Squinting for signals

Jeans and shirts with collars.

A silent ceiling fan.

An orange swim suit.

As the new year gets fully underway this week, I fixate on what I’m interpreting as this trio of signals from my son, sent as 2014 waned. Like many autistic children, he is rigid about his routines. Also like many of his peers, he has sensory issues, primarily auditory (in other words, he holds his hands over his ears a lot, and wears his hood up nearly always.)

Put the rigidity and the sensitivity together and what we’ve seen is 1) a wardrobe that consists almost entirely of sweatpants and T-shirts, 2) a habit of running his bedroom ceiling fan every single night, winter or summer, and 3) insistence on wearing the same blue bathing suit for at least the last three years.

So a few months ago, when he came out wearing jeans one morning, it was a jolt. They were a good inch short on him, since we haven’t bought any in so long. He’s not adept with snaps or buttons (a chicken-and-egg situation, no question) but he persevered and got them on. He’s since chosen jeans on at least two other days, as well as collared shirts, including one that had hung in his closet untouched for more than a year.

Then, on more than one night in the last two months, he’s elected to leave his fan off at bedtime. I don’t know whether he likes the white noise or the breeze, but deciding he could do without it was even more stunning than the jeans.

The topper is the swim suit. He’s worn the same blue suit from Target since around 2011. We swim twice a week. The elastic is entirely gone. Where it once hit below his knee, it’s now mid-thigh. Still, he rejected any suggestion he wear his other, orange suit until these last two months, when, like the jeans, he pulled it out of his drawer on his own.

A while back I read Nate Silver’s book The Signal and the Noise, in which he discusses how hard it is to discern true signals in the noisy environment of 21st century Western society. Silver’s a sports-turned-political-turned-back-to sports prognosticator, but I found his ideas fit my parenting experience, too. With one typical child and one not, the development path of each amounts to noise for the other. And despite the statistics that show autism prevalence rising, my husband and I still feel like isolated blips, the first in both our families to face this diagnosis in particular and a developmental disorder in general. We’ve met fellow parents through a support group and our own forays, online and in person, but partly due to the spectrum nature of autism, there isn’t a specific set of signals to watch for. I remember a conversation with my brother a few years ago in which he raised this rhetorical question: How do you even know what’s important to pay attention to?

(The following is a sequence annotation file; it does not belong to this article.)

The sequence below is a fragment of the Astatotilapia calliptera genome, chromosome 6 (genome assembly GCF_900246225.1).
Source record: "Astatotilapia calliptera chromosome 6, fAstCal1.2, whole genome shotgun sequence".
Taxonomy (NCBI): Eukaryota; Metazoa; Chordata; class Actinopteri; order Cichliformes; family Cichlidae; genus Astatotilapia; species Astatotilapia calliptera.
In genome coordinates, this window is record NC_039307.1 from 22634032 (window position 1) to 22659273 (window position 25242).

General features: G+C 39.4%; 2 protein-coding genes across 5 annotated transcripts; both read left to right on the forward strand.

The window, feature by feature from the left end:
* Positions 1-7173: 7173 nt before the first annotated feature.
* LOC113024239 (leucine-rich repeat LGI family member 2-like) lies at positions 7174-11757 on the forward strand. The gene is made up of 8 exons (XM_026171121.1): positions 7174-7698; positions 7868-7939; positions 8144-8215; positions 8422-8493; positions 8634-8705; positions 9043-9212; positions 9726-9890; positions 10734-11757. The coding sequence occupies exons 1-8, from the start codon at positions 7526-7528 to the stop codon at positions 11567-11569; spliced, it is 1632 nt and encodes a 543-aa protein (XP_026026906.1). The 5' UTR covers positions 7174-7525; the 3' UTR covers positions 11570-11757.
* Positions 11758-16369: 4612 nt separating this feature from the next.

On the face of it, it sounds ridiculous to say that jeans, a ceiling fan and an orange bathing suit are worth paying attention to. But layering them, one on top of the other, in a relatively short time frame, shows definite deviation from pattern, aka routine. Since routine is so important to my son, deviation, especially self-selected, seems like it must signal something.¬†Yet my own hopes and fears could be so much noise too, augmenting those isolated deviations into more than they’re worth, using the artificial device of the new year as an omen.

Signal or noise? I can only keep my antenna tuned. My new year’s resolution is to remain content and hopeful with either answer.

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